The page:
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Student Athlete – Stephen Jones

Teuana Smith, Campus Editor

“If you want to be as good as you can be, you definitely have to pay attention to detail,” said Coach Matthews, Head Coach of Swimming and Diving at Henderson State University. 

 

When finding someone who is goal-oriented, motivated, and fun look no further than Stephen Jones. Jones is a senior health and human performance major who is also the captain of the HSU Red Wave Team. On November 13, he will be competing in the 2020 U.S. Open swim meet alongside hundreds of other nationally ranked competitors.  

 

Stephen Jones was raised in Ocean Springs, Mississippi by his parents, Hugh and Glenda Jones, with a sibling named Spencer. He attended Biloxi High School becoming a multi-sport athlete. He competed in basketball, cross country, track, and swimming. Coached by Megan Taylor, he currently holds the high school’s record for 100 backstroke, 100 freestyle, and 200 individual medley. 

 

“He’s very talented just as an athlete in general”, said Coach Wally Senter, Assistant Head Coach. “Coming out of high school, Stephen still had inner drive and determination.”

 

Jones was recommended by a former student swimmer, Samantha Harris, to be recruited for the team. Coming to college, he also joined ROTC and will be commissioned after graduating in the spring. Over the years since attending college, Jones has grown immensely in his sport and personally. 

 

“He’s made improvements in form, skill, technique, turns, and just in speed”, said Coach Matthews. “ He’s reached a pretty elite level.” 

 

He has seen a complete change in himself seeing where he started as a freshman. He takes each race with a new mindset and is thankful for the experiences he’s had over the years. Jones has applied advice from the coaches and training partners to “elevate his swimming” to becoming a faster swimmer. He’s wiser and has grown from good and bad experiences. Through time management, Jones has learned to juggle being an athlete, an ROTC member, and having a full-time schedule. He has become open with his goals outside and inside of the pool. 

 

“My coaches work with my ROTC, and my ROTC works with my coaches so I’m able to balance it out and I thank them for that,” said Jones, student-athlete.

 

“In college, you’re surrounded by great swimmers from all over the place, along with the coaches is the biggest difference in helping me out to where I am today,” said Stephen Jones.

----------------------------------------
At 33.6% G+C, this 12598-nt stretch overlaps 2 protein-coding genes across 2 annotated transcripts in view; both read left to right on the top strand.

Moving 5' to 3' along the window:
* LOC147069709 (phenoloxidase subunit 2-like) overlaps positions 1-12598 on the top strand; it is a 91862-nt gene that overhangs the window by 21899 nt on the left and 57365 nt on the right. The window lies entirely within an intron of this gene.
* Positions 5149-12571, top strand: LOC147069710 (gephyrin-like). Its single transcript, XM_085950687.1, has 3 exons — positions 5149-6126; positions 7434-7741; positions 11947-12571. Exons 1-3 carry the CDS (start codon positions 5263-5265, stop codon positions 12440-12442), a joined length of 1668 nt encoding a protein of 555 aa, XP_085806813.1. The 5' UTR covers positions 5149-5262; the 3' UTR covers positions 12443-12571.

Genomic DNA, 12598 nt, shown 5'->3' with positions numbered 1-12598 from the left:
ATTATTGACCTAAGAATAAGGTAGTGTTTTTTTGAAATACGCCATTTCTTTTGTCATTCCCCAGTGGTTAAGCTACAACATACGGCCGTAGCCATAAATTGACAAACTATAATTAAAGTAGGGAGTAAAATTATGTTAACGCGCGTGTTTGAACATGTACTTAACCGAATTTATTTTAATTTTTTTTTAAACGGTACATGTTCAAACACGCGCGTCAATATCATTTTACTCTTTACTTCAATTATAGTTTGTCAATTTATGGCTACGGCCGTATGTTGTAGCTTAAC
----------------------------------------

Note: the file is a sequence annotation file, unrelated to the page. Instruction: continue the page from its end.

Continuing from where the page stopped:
In any given week, Jones and many other swimmers put in about 17-20 hours per week towards the sport. When swimming, they train their aerobics system, anti-aerobics systems, speed, breath control, and technique.  On a typical Monday, he gets up at 5:15 a.m. to start his morning practice. Then gets breakfast before his 10 a.m. ROTC class. After ROTC, he spends his downtime working on his online classes. Around 3:30, he arrives back at the gym to practice for two more hours before having dinner and enjoying the rest of his day. In his free time, he enjoys watching movies with his roommate. He recommends watching the Insidious series. 

 

“Swimming is a very hard, strenuous sport,” said Coach Matthews. “ It’s not like playing in a game and someone hits you, you have to put yourself through self-induced pain every day to get better.” 

 

In order to compete in the U.S. Open, you have to meet specific time standards at other meets. For this year, they collected times from July 1, 2019, until the registration deadline. Jones met two of the time standards in a conference back in February of this year. Jones and the team medaled in three relay events: 800 free, 400 free, and 200 free. Individually, he met the 100 backstroke time standard with 49.69 seconds and the 100 butterfly with 48.99 seconds. He met the 50 freestyle time standard with 23.99 in the summer of 2019. 

 

“Due to Covid-19, the competition will be split into nine different locations across the nation to reduce the number of people who will be there with a cap of 200 people per site,” said Senter. 

 

This Thursday, Jones will be heading to the Alabama location to prepare. He trusts his training and coaches. He feels well prepared for the event and is excited to see how he performs. His future plans include qualifying for the U.S. Olympics trials. We wish him the best of luck! 

 

“I want to end on a good note,” said Jones. 

 

“He’s super focused and does not stray away from his goals,” said Senter. “ When it’s time to swim or workout he’s ready to go…there’s no-nonsense and I really appreciate that as a coach.” 

 

“This time Covid-19 worked in his favor since it didn’t clash with final exams,” said Coach Matthews.